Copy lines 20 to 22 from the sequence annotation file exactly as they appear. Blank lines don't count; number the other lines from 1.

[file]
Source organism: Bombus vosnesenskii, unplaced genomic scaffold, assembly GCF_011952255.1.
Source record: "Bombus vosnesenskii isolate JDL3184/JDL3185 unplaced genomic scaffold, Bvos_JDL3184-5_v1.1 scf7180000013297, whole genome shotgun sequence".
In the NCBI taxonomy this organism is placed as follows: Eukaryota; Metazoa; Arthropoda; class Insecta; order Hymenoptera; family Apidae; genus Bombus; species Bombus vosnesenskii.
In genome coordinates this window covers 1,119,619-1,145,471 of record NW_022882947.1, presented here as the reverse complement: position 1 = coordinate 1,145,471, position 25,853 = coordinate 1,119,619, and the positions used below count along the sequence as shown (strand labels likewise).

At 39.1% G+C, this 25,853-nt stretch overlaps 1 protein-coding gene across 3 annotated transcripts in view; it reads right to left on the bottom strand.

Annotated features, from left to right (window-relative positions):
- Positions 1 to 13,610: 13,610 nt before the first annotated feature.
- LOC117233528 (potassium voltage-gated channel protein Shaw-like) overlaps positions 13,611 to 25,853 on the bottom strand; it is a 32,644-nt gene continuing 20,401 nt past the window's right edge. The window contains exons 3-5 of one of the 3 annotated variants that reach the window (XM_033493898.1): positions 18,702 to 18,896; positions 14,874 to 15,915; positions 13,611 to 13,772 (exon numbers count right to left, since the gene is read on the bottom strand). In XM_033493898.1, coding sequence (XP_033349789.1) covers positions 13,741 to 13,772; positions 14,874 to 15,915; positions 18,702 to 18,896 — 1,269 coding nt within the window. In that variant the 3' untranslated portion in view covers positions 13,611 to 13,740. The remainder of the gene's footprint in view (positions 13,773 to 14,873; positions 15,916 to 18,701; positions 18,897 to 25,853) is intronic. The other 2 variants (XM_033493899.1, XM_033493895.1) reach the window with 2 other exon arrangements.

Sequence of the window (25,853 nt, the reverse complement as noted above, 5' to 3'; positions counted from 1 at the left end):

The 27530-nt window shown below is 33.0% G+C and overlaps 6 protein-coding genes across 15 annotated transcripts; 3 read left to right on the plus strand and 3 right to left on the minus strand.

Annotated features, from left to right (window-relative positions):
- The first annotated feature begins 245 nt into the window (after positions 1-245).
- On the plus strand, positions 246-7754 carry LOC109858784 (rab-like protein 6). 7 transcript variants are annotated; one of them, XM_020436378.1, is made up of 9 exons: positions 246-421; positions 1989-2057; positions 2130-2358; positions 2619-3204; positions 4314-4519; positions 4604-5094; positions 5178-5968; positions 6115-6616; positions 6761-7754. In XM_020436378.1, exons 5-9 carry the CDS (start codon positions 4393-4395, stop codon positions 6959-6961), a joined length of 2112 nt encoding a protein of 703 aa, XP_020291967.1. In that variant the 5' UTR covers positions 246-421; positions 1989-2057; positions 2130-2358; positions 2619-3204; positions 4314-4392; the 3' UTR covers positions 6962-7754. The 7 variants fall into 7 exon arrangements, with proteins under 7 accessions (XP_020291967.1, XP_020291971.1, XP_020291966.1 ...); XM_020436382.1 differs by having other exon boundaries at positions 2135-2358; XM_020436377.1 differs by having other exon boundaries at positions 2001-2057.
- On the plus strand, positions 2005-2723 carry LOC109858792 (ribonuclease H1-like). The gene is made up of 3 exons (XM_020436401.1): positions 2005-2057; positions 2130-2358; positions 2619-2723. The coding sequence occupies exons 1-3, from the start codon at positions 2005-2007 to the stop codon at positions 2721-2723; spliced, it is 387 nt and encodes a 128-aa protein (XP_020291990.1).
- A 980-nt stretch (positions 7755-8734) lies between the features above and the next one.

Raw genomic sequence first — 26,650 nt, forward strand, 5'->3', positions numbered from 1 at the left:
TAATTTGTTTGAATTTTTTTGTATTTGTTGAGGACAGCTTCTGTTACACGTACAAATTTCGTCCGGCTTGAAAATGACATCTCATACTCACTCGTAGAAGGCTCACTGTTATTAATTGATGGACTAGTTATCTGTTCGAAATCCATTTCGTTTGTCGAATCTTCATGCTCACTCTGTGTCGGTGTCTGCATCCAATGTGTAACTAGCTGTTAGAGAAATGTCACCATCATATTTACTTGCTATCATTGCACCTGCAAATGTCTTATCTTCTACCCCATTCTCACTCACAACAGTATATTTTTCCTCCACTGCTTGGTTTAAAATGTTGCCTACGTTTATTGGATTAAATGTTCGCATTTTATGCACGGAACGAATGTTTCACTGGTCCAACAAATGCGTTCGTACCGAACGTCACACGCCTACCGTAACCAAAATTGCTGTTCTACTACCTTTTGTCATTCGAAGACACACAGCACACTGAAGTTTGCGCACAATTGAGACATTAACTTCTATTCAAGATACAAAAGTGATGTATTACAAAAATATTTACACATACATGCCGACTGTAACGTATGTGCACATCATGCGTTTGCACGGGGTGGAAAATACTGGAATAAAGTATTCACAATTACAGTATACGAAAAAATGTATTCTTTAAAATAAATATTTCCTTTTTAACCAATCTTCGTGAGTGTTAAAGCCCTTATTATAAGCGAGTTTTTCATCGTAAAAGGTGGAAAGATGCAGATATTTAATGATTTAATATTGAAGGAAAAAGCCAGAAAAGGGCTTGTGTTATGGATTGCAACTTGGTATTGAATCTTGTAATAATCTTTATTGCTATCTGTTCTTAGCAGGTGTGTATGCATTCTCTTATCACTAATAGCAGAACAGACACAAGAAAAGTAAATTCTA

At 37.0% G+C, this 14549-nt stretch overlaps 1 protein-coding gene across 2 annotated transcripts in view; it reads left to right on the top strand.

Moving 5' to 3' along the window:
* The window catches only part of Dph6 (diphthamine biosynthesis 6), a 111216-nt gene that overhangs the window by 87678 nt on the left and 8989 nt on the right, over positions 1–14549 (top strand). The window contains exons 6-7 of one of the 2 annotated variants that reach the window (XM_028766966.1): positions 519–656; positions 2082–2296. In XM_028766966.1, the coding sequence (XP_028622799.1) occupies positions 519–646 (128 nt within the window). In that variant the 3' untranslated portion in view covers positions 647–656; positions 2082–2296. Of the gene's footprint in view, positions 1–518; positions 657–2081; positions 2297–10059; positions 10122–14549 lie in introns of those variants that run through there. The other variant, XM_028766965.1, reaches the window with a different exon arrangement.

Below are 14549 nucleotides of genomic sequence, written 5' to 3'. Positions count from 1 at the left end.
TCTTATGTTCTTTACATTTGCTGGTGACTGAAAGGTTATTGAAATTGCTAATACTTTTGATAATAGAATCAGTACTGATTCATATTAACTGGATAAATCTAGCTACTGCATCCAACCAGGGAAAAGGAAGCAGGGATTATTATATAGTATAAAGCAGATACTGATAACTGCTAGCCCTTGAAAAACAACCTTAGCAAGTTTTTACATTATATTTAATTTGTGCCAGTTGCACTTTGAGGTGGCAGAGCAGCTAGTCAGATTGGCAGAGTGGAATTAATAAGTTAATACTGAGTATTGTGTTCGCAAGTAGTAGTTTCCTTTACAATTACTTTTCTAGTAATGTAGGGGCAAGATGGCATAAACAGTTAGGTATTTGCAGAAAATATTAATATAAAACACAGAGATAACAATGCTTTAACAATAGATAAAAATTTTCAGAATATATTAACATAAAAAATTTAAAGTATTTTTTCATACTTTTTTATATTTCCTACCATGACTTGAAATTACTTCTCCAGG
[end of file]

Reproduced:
* The window catches only part of Dph6 (diphthamine biosynthesis 6), a 111216-nt gene that overhangs the window by 87678 nt on the left and 8989 nt on the right, over positions 1–14549 (top strand). The window contains exons 6-7 of one of the 2 annotated variants that reach the window (XM_028766966.1): positions 519–656; positions 2082–2296. In XM_028766966.1, the coding sequence (XP_028622799.1) occupies positions 519–646 (128 nt within the window). In that variant the 3' untranslated portion in view covers positions 647–656; positions 2082–2296. Of the gene's footprint in view, positions 1–518; positions 657–2081; positions 2297–10059; positions 10122–14549 lie in introns of those variants that run through there. The other variant, XM_028766965.1, reaches the window with a different exon arrangement.

Below are 14549 nucleotides of genomic sequence, written 5' to 3'. Positions count from 1 at the left end.
TCTTATGTTCTTTACATTTGCTGGTGACTGAAAGGTTATTGAAATTGCTAATACTTTTGATAATAGAATCAGTACTGATTCATATTAACTGGATAAATCTAGCTACTGCATCCAACCAGGGAAAAGGAAGCAGGGATTATTATATAGTATAAAGCAGATACTGATAACTGCTAGCCCTTGAAAAACAACCTTAGCAAGTTTTTACATTATATTTAATTTGTGCCAGTTGCACTTTGAGGTGGCAGAGCAGCTAGTCAGATTGGCAGAGTGGAATTAATAAGTTAATACTGAGTATTGTGTTCGCAAGTAGTAGTTTCCTTTACAATTACTTTTCTAGTAATGTAGGGGCAAGATGGCATAAACAGTTAGGTATTTGCAGAAAATATTAATATAAAACACAGAGATAACAATGCTTTAACAATAGATAAAAATTTTCAGAATATATTAACATAAAAAATTTAAAGTATTTTTTCATACTTTTTTATATTTCCTACCATGACTTGAAATTACTTCTCCAGG